Today’s youth—people from the ages of ten to about twenty five—are supposed to be part of the most gifted generation the planet has ever seen. We have so much at our disposal; we have everything from news, TV shows, professional sports and especially other people all at our fingertips. With the advent and incredible widespread use of social media, Generation Z might be the most socially gifted group of youngsters in history as well. We can reach someone across the world with an internet connection and a web device, and at the same time, we can anonymously insult our friends with the click of a button without facing any repercussions. While you may think this is all fine and dandy, social media has made us into our worst nightmares: antisocial beings who are fooled into thinking that what they are doing is actually an adequate substitute for human interaction.
You all probably know what Facebook, Twitter and Instagram are by this point in your college careers. If you do not, then, stop reading this and go find out. The aforementioned applications aim to simulate a room filled with all the people you were ever friendly with in your life and promote a virtual environment of interaction. Some people can spend hours on these sites without any contact with a real human being. Quite frankly I find that disturbing.
If there is one thing I like about Facebook, Twitter, Instagram, it is that you can be held accountable to what you say (as long as your account is legitimate) and you, more often than not, know who you are interacting with. Thus, this brings me to Yik Yak.
Yik Yak is an application that is available on most smartphone platforms that basically is like an anonymous Twitter. The posts are filtered by the location at which they were published in and the users of the app can either “vote up” their favorite comments, or “vote down” the ones they do not like. What irks me about this whole process is that although it helps people vent their frustrations, it is entirely anonymous. This means that you can literally write anything about anyone. I find that when something like expressing yourself becomes so easy, the effort that you put into actually putting those sentiments into verbiage becomes minimal.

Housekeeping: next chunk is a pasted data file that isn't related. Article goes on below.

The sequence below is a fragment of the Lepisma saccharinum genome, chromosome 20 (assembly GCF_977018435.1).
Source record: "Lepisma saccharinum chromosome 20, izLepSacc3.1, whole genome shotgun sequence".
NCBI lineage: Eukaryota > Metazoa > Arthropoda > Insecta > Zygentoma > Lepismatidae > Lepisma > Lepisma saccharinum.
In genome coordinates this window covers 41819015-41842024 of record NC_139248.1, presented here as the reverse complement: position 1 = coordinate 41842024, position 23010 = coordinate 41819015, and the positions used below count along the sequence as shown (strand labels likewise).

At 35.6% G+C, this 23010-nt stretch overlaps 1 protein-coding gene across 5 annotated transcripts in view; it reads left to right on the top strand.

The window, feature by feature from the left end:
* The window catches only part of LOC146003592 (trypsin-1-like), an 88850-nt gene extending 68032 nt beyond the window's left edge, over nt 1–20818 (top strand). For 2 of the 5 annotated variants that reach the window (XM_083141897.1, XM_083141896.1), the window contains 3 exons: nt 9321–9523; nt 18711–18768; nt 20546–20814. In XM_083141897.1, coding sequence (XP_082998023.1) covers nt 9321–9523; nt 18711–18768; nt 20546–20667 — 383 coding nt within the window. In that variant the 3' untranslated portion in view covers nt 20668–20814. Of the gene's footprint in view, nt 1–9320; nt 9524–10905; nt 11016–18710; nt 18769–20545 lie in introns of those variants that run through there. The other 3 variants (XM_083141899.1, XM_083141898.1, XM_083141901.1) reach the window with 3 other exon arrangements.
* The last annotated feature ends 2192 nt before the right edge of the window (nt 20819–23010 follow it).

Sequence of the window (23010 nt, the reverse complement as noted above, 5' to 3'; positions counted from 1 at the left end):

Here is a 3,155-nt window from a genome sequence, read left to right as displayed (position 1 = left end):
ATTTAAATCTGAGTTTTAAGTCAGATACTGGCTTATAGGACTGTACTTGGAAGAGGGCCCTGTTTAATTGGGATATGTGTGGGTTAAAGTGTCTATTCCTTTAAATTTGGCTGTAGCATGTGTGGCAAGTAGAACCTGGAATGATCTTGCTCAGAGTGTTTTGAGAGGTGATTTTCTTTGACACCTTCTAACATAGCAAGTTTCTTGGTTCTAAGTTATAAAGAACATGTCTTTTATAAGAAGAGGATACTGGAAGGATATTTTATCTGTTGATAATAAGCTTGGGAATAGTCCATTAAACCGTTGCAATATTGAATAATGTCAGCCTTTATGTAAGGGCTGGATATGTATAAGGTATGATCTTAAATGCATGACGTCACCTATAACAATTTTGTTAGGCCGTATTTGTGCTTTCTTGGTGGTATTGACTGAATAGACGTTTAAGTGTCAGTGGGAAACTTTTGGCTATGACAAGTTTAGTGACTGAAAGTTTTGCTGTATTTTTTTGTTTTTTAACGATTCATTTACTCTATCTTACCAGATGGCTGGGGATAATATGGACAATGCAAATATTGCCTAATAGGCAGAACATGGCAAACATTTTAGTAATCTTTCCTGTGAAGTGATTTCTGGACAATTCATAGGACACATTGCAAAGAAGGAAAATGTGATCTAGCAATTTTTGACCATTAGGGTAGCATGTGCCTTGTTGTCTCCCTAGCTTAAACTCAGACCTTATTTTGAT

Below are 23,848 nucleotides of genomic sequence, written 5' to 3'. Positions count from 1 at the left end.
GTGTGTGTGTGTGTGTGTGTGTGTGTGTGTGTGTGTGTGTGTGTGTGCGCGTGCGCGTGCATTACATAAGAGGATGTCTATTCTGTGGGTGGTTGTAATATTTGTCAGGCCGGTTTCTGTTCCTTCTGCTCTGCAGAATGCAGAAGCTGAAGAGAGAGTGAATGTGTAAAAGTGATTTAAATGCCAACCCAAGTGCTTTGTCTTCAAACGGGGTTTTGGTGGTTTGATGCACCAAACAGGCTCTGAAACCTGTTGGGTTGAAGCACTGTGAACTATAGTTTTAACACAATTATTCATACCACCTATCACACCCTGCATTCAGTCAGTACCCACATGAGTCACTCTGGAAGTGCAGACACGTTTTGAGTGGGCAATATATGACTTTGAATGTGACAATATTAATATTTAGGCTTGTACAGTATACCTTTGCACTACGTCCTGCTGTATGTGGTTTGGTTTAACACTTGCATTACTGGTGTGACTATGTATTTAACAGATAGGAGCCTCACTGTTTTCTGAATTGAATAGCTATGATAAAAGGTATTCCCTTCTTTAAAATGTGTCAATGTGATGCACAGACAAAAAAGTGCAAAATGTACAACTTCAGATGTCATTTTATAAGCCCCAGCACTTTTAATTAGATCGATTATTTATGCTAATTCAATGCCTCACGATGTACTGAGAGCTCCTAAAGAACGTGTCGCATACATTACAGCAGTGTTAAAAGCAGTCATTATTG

When someone had a problem in the past, they would just talk about it with the people they know and trust. The internet or any third party application that allows anonymous posts might be a way to let off some steam, but does it really solve anything? No, absolutely not. If anything, it just delays the inevitable collapse. When you are stuck in a hole, you need to take the hands of those close to you and rely on their help to get you out.
If you find yourself romantically interested in a certain someone, do not just post about them on Yik Yak or even Stony Brook Admirers, go tell them how you feel! Honestly, you only have one life to live. You have to go live it through the actual human interactions that you have the opportunity to experience in your time existing on this planet. As a generation, we need to stop hiding behind screens and go say and do things that will actually matter in our lives.